Nonlinear Processes in Geosciences

Workshop report: Mathematics of the Economy and Climate

Workshop report: Mathematics of the Economy and Climate

Just before the summer a group of about 40 scientists gathered in an old Monastery in the Netherlands (Kontakt der Kontinenten, Soesterberg) for a rather special collaborative workshop entitled “Mathematics of the economy and climate”. Mathematicians, climate scientists and economists – a group of scientists that normally does not mix and are rather unfamiliar with each other’s research – joined together for three days to learn from each other and discuss the most pressing research questions around ongoing climate change and its connections with the development of economic systems (

The workshop included high-profile speakers from Imperial College, ENS Lyon, London School of Economics and Yale. Prof. Tony Smith from Yale reported on recent research using the integrated assessment model developed by his colleague William Nordhaus (Nobel prize 2018) and presented attempts to view the global economic system and its interaction with climate in a spatially resolved way. This and many other interesting talks triggered lively discussions on, e.g., the adequacy of models in general and in particular in the different fields of research. Uncertainty in both the climate response and the economic development was one issue that was extensively discussed as it appears that economists tend to assume future climate (measured by, e.g., the equilibrium or transient climate sensitivity) as relatively well-known and vice versa.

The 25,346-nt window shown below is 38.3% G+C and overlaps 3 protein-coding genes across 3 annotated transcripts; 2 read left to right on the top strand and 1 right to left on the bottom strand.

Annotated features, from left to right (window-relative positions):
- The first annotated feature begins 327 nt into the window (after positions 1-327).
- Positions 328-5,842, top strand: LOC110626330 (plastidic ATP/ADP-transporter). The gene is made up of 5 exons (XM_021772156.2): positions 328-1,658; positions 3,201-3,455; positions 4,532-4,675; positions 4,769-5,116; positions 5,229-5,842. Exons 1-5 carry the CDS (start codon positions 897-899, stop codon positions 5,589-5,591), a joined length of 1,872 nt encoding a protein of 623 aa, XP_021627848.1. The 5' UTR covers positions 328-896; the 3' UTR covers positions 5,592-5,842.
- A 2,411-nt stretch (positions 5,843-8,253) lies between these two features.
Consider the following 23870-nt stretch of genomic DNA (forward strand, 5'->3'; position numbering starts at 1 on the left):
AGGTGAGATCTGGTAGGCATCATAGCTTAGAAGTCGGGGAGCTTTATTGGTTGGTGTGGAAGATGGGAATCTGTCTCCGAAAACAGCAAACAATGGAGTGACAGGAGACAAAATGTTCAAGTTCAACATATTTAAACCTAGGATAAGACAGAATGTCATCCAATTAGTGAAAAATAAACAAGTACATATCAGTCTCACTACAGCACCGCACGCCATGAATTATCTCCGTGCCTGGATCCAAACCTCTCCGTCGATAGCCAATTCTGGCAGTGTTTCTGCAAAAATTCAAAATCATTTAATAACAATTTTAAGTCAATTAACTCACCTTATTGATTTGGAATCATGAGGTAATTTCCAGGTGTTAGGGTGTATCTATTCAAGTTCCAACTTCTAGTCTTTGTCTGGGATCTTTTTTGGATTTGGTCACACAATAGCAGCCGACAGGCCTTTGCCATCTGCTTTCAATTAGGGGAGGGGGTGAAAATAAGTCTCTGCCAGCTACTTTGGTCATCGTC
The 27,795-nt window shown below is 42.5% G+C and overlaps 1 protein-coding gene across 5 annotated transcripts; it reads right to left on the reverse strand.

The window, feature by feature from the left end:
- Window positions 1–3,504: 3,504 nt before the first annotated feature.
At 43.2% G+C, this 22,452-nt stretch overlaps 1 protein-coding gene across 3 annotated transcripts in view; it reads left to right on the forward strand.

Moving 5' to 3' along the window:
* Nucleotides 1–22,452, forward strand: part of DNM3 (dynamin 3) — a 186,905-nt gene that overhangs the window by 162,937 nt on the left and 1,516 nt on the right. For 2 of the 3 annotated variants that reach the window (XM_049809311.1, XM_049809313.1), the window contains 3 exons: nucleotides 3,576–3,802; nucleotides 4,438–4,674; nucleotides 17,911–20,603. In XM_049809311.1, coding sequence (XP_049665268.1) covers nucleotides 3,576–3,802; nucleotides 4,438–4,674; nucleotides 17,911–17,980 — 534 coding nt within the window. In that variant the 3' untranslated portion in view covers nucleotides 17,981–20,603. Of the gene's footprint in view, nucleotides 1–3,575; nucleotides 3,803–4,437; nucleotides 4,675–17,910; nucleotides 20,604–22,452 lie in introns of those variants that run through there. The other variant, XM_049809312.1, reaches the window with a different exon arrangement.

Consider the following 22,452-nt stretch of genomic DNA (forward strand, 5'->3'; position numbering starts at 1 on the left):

There is still a long way to go for a good understanding of the combined evolution and interaction of the climate and the economic system. This workshop was a starting point for the different disciplines to learn to talk to each other. Participants enjoyed discussing with academics from different areas in an open-minded atmosphere. Finally it became clear that there are exciting and novel mathematical techniques available such as numerical methods for stochastic differential equations and dynamical systems to tackle the challenges ahead.

I am an assistant professor at the Institute for Marine and Atmospheric Research at Utrecht University, the Netherlands. My work focusses on (palaeo-) climate phenomena and transition behaviour in climate using a hierarchy of climate models and stochastic dynamical systems approaches. Moreover I’m using state-of-the-art (high resolution) climate models to quantify the state-dependent climate response to forcing. Currently I am active in the Netherlands Earth System Science Centre (NESSC), the Centre for Complex Systems Studies in Utrecht (CCSS) and a H2020 funded project on tipping points in the Earth System (TiPES).

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